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Green Sea Turtle

Chelonia mydas, commonly known as the green turtle is a large sea turtle belonging to the family Cheloniidae. The range of the species extends throughout tropical and subtropical seas around the world, with two distinct populations in the Atlantic and Pacific Oceans. They are green because of their fat underneath their shell. It is illegal to collect, harm, or kill individual turtles. Many countries have implemented various laws and ordinances to protect individual turtles and turtle nesting areas. However, the turtles’ populations are still in danger because of several human practices. In some countries, the turtles are still hunted for their flesh and their eggs are collected from nests and eaten as a delicacy. Pollution indirectly harms the turtle populations both on the population and the individual scale. Many turtles die as a result of being caught in fishermen’s nets and drowning. Finally, habitat loss due to human development is a major reason for the loss of green sea turtle nesting beaches.

In the Pacific, the range of the green turtle reaches as far north as the southern coast of Alaska and as far south as Chile in the east. The turtle’s distribution in the Western Pacific is known as far north as Japan and even southern parts of Russia’s Pacific coast and as far south as the northern tip of New Zealand and a few islands further south of Tasmania. Significant nesting grounds are scattered throughout the entire region. Pacific green turtle nesting grounds are found in Mexico, the Hawaiian Islands, the South Pacific, the northern coast of Australia and Southeast Asia.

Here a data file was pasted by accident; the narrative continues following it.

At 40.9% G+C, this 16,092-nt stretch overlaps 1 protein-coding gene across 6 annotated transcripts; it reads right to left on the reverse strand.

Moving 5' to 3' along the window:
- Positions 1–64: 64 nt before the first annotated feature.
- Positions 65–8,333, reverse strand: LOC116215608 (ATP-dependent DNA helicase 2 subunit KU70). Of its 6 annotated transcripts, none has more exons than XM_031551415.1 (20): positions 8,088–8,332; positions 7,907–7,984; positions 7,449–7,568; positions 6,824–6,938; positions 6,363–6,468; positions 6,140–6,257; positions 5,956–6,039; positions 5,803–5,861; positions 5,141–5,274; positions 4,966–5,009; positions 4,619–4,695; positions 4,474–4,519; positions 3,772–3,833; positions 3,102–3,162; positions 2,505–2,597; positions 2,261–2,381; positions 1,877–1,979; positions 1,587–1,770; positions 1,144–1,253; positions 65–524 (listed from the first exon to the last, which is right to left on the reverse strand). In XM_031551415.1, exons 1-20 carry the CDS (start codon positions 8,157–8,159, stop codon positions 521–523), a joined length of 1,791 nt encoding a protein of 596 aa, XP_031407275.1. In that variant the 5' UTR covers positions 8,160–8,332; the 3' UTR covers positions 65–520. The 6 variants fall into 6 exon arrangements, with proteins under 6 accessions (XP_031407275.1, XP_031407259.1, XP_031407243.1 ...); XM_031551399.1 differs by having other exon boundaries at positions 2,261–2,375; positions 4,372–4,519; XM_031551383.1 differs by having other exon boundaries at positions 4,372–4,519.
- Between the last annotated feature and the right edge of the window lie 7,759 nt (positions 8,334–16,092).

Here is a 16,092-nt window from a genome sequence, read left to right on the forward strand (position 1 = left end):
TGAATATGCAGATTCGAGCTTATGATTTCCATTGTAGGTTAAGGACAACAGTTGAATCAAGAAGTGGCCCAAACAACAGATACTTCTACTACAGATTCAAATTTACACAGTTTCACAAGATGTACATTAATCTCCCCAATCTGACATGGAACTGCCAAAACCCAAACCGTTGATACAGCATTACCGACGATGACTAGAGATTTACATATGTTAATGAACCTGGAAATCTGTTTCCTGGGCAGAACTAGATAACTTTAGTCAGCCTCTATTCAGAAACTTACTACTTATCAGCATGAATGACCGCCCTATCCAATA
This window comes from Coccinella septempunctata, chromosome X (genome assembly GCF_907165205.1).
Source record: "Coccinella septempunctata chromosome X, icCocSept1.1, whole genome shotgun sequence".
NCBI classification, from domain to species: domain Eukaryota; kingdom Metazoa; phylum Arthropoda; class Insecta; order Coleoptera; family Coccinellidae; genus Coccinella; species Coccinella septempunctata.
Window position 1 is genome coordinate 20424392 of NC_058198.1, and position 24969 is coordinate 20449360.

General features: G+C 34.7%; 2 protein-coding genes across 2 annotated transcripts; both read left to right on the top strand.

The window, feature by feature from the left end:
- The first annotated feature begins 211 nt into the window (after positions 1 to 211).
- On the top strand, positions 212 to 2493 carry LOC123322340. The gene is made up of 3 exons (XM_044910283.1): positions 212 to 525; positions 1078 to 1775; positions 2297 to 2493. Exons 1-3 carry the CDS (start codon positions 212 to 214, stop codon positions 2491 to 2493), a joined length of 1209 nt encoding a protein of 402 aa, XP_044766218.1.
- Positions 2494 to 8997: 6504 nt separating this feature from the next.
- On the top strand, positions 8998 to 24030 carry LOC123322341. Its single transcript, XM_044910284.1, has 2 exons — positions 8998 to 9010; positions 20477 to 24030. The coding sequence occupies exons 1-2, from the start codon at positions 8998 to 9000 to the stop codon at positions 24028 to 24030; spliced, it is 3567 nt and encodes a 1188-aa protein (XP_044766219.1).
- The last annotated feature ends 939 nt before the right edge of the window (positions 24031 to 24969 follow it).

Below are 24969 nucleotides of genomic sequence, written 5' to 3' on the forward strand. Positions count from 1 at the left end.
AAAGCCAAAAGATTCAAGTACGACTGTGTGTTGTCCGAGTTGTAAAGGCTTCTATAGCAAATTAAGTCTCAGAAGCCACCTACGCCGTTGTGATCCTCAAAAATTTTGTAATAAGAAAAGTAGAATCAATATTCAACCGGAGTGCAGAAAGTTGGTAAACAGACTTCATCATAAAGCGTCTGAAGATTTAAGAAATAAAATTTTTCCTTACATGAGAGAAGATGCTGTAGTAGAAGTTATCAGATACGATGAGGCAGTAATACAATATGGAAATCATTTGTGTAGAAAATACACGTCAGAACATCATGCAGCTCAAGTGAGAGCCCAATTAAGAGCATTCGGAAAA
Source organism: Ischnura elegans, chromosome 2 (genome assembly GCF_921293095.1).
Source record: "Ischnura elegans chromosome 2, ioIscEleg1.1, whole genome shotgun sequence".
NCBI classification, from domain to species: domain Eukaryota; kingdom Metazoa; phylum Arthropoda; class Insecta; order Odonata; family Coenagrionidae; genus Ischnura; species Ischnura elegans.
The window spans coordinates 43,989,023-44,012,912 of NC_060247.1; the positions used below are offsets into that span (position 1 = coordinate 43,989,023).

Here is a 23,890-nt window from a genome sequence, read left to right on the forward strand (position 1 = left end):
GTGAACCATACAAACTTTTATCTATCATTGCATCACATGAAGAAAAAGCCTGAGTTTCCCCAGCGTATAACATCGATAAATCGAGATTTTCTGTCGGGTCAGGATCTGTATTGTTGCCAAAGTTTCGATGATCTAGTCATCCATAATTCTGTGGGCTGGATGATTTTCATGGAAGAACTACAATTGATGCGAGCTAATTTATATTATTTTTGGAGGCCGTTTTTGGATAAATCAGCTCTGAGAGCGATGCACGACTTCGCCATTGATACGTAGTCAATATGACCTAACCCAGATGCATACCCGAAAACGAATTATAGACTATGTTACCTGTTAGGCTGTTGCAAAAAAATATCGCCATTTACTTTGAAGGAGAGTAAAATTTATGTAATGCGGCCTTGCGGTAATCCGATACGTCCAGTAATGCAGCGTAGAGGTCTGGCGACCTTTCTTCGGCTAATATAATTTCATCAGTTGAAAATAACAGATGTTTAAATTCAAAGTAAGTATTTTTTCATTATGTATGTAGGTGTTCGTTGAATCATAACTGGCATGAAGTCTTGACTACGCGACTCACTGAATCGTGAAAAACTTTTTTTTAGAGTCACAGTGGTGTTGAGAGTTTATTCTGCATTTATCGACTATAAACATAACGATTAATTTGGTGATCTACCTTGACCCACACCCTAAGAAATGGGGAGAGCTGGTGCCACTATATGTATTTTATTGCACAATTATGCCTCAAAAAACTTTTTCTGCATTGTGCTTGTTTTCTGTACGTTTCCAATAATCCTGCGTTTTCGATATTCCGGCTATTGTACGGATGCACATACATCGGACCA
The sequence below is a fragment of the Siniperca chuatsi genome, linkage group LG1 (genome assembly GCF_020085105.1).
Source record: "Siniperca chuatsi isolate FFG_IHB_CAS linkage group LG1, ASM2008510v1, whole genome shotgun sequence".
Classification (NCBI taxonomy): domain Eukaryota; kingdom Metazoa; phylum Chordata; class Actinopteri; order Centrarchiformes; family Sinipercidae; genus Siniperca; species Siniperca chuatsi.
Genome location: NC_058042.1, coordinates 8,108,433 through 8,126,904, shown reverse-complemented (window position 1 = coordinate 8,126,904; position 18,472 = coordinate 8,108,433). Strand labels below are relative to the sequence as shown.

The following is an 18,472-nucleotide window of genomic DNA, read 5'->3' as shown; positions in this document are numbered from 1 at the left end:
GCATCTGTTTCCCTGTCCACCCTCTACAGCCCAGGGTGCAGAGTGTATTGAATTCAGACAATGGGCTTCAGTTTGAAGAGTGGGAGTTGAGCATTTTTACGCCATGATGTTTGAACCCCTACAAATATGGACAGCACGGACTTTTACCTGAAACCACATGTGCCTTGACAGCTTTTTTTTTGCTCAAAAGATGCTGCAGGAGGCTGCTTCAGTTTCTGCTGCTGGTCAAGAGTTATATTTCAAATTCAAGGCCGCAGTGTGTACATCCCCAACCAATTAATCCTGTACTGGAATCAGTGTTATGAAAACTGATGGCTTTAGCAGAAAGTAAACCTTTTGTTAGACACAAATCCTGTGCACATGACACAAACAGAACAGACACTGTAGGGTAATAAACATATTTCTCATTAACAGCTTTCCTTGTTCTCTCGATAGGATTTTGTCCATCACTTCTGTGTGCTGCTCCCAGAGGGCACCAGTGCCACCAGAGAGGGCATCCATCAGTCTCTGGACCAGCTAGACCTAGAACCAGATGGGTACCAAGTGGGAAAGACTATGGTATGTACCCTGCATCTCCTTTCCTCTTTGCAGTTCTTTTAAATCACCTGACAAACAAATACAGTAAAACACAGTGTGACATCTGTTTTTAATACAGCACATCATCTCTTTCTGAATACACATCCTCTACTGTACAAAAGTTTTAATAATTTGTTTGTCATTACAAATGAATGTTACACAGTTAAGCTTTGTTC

Unlike most sea turtles, which spend most of their adult lives in the ocean, green sea turtles are known to willingly crawl onto secluded beaches during the day to bask in the sun. They migrate long distances between their chosen feeding sites and the beaches from where they hatched. Some are known to swim distances of greater than 1,400miles (2,600km) to reach their spawning grounds. Mature turtles will often return to the same exact beach from which they hatched.

Swimmers in Hawai’i and Mexico often encounter green sea turtles underwater at popular snorkeling and diving locations. They are often observed feeding and are quite unconcerned with humans. When they come out on land to rest they are easily disturbed. Photographing a green sea turtle that is relaxed and not trying to get away from you is a very rewarding experience.